“I’m sorry it had to be this way,” Frank said. He really did sound sorry. “Don’t you want help? You can’t be happy living this way.”
Od managed to get a word out. “Filthy,” he spat, and he made it sound like the other f-word Jerome was never allowed to say. “Filthy, filthy little beast.”
The words sounded ridiculous, almost silly. But Frank went white now, Frank’s face shifted between disgust and sorrow and he backed away.
Jerome tried to shake Od, tell him to stop it and run away. But Od would not look at him.
They came and picked apart the house. They made it look so easy, agents carrying away the doorposts of soup cans that had been there as long as Jerome could remember, tracking mud over the neat piles. Odwin withdrew into himself. He sat with his feet dangling from the hood of Frank’s car. Jerome watched, fascinated, ashamed with himself for feeling anything other than grief. They did not understand the plague, they thought Jerome wanted to live in a house like that!
A bored young man with a clipboard approached where they stood in a clump; Jerome, Od, and Frank.
“Sir, are you the boy’s guardian?”
Od clamped his mouth shut, calculating.
Frank sighed. “Yes he is.”
The young man checked a box and nodded. “Sir, are you aware that your living conditions are unsanitary?”
Od’s eyes went sly. He didn’t answer.
“This is your place of residence, yes?”
Jerome silently urged uncle Od on. Go ahead, tell them about the plague.
Od said, “It was the boy.”
Frank stared at Od. Jerome stared at Od.
Od nodded vigorously. He pointed a finger straight at Jerome’s heart. “He brings everything home with him. I try to keep it clean, but he just won’t stop.”
Frank looked sick. He circled Jerome’s shoulder with his arm.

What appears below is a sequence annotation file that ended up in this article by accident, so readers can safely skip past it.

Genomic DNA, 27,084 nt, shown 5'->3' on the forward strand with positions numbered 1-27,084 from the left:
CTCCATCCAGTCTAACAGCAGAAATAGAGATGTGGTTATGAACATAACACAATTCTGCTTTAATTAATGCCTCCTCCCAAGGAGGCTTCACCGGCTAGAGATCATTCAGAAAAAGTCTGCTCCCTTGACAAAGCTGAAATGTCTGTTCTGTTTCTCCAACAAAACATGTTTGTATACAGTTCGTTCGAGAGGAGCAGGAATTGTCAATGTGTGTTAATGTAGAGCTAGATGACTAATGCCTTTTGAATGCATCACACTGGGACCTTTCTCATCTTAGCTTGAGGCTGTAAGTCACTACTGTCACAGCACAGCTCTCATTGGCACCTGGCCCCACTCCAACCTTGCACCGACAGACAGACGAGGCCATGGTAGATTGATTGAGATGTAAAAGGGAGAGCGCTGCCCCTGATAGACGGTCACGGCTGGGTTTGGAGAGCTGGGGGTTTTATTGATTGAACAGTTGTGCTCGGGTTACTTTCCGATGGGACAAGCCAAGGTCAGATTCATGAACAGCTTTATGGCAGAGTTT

The young man betrayed no emotion. “Sir, you’re saying your ward filled the house with trash?”
Od nodded emphatically.
“Yet you made no attempt to hire help to take it away?”
“I have no money—”
“Liar!” Frank shouted. He drew up to full height. “Liar! Liar!”
“Filthy!” Od screamed up into Frank’s face. Jerome saw the young man motion a few officers closer.
“And you have been living here without working facilities?”
Od went sly again. “We have a well.”
“Sir, you have no electricity, no waste removal, and your house is incredibly unsanitary.”
Od was red again. “It’s my house,” he insisted, “you can’t take my house.”
Frank shook his head. “Can I take the boy with me?” he asked, “he’s my nephew too.”
The young man nodded.
Frank picked Jerome up and walked to his car. Behind them, the officers were taping up the doorway with yellow tape that said “condemned.” Od was still arguing with the officer, and didn’t even look after them. Jerome looked down at the objects. Their flickering shadows in the light of the police cars seemed to be laughing.
Frank’s house was small.
“You have to share a room with Toby,” he said, “I hope that’s not too much. He’s five.”
Toby was asleep when Jerome arrived. His sister Tracy was slumbering in her cot in the next room. Tracy was three, and she stayed home with Jerome the next day while Toby went to kindergarten. Jerome would be going to a new school, with new clothes and new shoes. Frank had bought him new clothes and put the old ones in the incinerator.
Jerome had a little bed and a shelf next to it. He and Toby shared a night table between their beds. There was a box for toys and a table for crafts, and the house was tidy.
Frank watched him those first few weeks. Jerome wanted to tell him not to worry.
He taught Tracy and Toby all about the objects. He taught them that they were alive, and they all had a proper place where they lived. Tracy’s shoes lived under her cot, and Toby’s books lived on Toby’s shelf. Sometimes when the house was asleep, Jerome would rise from bed and tiptoe around. He would peek in on the objects and see them resting on their sides, not disobediently moving, but finally tame.